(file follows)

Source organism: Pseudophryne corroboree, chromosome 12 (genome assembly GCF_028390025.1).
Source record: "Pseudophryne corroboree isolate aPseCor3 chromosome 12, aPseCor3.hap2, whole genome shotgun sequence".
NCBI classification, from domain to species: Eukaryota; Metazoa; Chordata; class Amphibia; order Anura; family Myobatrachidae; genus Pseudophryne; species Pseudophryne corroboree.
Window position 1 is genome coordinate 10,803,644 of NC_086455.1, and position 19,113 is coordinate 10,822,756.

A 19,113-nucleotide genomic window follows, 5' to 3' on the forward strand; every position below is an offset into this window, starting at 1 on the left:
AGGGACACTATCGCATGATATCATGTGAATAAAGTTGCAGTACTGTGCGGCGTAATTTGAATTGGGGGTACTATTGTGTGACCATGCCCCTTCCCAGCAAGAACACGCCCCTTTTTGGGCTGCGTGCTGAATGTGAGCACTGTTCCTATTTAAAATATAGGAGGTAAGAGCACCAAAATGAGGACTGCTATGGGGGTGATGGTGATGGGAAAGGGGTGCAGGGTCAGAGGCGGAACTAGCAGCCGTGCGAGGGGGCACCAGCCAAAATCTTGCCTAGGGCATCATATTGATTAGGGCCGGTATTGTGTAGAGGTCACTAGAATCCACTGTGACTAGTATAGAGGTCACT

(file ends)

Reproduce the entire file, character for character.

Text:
Source organism: Pseudophryne corroboree, chromosome 12 (genome assembly GCF_028390025.1).
Source record: "Pseudophryne corroboree isolate aPseCor3 chromosome 12, aPseCor3.hap2, whole genome shotgun sequence".
NCBI classification, from domain to species: Eukaryota; Metazoa; Chordata; class Amphibia; order Anura; family Myobatrachidae; genus Pseudophryne; species Pseudophryne corroboree.
Window position 1 is genome coordinate 10,803,644 of NC_086455.1, and position 19,113 is coordinate 10,822,756.

A 19,113-nucleotide genomic window follows, 5' to 3' on the forward strand; every position below is an offset into this window, starting at 1 on the left:
AGGGACACTATCGCATGATATCATGTGAATAAAGTTGCAGTACTGTGCGGCGTAATTTGAATTGGGGGTACTATTGTGTGACCATGCCCCTTCCCAGCAAGAACACGCCCCTTTTTGGGCTGCGTGCTGAATGTGAGCACTGTTCCTATTTAAAATATAGGAGGTAAGAGCACCAAAATGAGGACTGCTATGGGGGTGATGGTGATGGGAAAGGGGTGCAGGGTCAGAGGCGGAACTAGCAGCCGTGCGAGGGGGCACCAGCCAAAATCTTGCCTAGGGCATCATATTGATTAGGGCCGGTATTGTGTAGAGGTCACTAGAATCCACTGTGACTAGTATAGAGGTCACT